A Writer’s Friend–Music


I’ve had this idea floating around in my head for a while now. What exactly is the affect of music on writers? Are some inspired by listening to certain forms of music? Or do some not listen while writing at all?
In my case it can be either/or. Depending on the type of mood I am in, I can write while listening to music, but in other cases I have to have complete silence. I generally listen to music without words, though, namely classical and orchestrated soundtracks from movies.

So I am curious what music does everyone listen to when they write? How does it affect you?

And, alternately, has a song, or section of a musical piece, inspired you so much that you’ve actually written a scene set to it?
I ask that question simply because it seems that some authors, besides myself, have had this experience. Christopher Paolini wrote the final battle scene in Eragon while listening to Carmina Burana, a fantastic epic classical work by Carl Orff. If you listen to parts of it you’ll understand why he was so influenced by that piece. I have tried looking for other authors that have had similar experiences, but have somewhat come up short. Over here at Quantum Storytelling Redchurch has written a blog about favorite writing music. He quotes using a lot of different forms of music, mostly from film composers.
In my case I find that I am increasingly influenced by two specific pieces of music from two rather entertaining films. One is from The Chronicles of Narnia soundtrack, track 13. I’ve actually written in my head an entire scene for The World in the Satin Bag. It’s a very emotional scene too, one in which I am not at all excited to write. The other is the track entitled Kronos Revealed on The Incredibles soundtrack. I’ve not written anything for it, but every time I hear that piece I start to really think. It is a powerful and gripping piece from the film and ends on this dark, brass filled set of notes, intensifying to a climax.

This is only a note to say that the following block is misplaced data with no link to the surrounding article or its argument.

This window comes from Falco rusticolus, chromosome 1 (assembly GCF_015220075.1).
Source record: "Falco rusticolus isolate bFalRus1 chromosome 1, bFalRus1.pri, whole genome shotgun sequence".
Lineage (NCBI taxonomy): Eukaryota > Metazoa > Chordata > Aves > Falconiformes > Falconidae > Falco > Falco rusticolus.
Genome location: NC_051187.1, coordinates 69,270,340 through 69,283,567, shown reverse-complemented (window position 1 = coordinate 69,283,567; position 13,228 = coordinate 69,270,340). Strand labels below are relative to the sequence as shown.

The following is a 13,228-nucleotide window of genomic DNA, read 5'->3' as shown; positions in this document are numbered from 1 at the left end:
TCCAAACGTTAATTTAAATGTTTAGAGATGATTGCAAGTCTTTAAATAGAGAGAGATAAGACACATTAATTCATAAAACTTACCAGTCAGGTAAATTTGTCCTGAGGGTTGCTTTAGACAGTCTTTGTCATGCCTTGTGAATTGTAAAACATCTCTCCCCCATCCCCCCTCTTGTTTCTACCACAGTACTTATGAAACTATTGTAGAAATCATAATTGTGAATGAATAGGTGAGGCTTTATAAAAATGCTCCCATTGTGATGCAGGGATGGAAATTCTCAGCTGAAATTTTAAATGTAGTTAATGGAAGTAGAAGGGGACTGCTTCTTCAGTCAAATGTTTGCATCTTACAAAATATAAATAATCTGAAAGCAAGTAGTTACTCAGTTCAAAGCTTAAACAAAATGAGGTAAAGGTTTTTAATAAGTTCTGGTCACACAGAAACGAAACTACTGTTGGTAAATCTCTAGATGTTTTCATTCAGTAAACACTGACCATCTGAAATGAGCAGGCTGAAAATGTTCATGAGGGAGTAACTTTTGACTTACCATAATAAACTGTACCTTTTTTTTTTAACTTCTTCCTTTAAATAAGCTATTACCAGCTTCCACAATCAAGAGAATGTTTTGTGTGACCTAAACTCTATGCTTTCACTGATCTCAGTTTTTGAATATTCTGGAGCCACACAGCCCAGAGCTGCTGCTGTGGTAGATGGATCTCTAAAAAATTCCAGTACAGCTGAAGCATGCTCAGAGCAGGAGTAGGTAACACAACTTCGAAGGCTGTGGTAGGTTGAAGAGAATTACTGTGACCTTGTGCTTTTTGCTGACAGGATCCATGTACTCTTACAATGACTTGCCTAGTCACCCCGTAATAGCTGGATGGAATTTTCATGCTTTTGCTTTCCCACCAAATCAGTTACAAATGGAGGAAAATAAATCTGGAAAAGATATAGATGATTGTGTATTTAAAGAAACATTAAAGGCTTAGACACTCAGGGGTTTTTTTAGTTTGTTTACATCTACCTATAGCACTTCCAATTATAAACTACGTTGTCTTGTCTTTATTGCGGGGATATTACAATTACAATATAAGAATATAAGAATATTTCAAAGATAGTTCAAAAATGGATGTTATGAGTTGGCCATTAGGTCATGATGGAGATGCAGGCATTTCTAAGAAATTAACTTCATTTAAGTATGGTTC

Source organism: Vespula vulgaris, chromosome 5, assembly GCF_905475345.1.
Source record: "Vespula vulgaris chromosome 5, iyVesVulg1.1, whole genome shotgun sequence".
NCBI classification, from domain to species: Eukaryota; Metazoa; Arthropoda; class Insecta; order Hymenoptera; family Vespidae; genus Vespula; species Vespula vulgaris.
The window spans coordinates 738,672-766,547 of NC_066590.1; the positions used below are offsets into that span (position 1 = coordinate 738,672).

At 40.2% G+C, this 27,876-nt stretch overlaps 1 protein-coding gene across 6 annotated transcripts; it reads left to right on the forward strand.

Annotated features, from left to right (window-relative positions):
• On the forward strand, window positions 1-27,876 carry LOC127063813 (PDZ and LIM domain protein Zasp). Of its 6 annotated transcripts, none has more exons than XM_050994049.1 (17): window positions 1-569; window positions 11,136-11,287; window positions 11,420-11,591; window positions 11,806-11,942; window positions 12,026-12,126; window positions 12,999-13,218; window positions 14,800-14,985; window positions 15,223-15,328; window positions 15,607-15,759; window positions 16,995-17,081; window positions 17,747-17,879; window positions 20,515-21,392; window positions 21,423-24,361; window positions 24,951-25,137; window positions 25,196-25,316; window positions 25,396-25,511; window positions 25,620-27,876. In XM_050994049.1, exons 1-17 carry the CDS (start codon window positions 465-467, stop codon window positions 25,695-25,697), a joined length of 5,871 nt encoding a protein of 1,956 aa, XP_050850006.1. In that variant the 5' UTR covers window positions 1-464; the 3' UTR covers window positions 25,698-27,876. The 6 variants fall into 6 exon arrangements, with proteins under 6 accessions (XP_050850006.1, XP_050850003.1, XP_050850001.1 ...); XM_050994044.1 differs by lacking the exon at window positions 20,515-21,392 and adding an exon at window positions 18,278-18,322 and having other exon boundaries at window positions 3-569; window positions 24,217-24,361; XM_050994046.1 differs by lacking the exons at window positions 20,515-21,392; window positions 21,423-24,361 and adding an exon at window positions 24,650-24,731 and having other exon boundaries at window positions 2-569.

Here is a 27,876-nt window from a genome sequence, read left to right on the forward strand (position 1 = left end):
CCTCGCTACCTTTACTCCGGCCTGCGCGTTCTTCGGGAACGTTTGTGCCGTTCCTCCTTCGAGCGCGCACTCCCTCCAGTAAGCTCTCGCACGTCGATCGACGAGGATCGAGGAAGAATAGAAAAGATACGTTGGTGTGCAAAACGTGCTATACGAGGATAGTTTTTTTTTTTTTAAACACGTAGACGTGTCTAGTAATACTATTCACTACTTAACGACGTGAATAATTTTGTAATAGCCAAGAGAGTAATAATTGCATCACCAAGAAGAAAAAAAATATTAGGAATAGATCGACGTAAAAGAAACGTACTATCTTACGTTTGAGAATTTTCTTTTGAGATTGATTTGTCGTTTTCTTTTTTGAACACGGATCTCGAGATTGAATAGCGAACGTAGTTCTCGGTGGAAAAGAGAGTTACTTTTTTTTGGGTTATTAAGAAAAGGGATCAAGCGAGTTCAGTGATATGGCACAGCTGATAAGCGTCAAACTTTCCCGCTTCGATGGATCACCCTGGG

So, what sort of music affects all of you in your writing?

And, if we take this in the opposite direction, perhaps something you have written inspired you to write a song or think of something musical. Spider Robinson worked with David Crosby to write a sort of ‘scifi’ folk song for one of his novels. You can see the interview here. It’s really the dorkiest you can get, but makes you think a little.

About the Author:

Shaun Duke is an aspiring writer, a reviewer, and an academic. He is currently an Assistant Professor of Digital Rhetoric and Writing at Bemidji State University. He received his PhD in English from the University of Florida and studies science fiction, postcolonialism, digital fan cultures, and digital rhetoric.

9 thoughts on “A Writer’s Friend–Music

  1. I’m not a writer in sense of stories/books. When I do write, it’s the same … either/or … Music is powerful. It evokes emotions & assists the words to flow or it can muddle you hence writing in the quiet.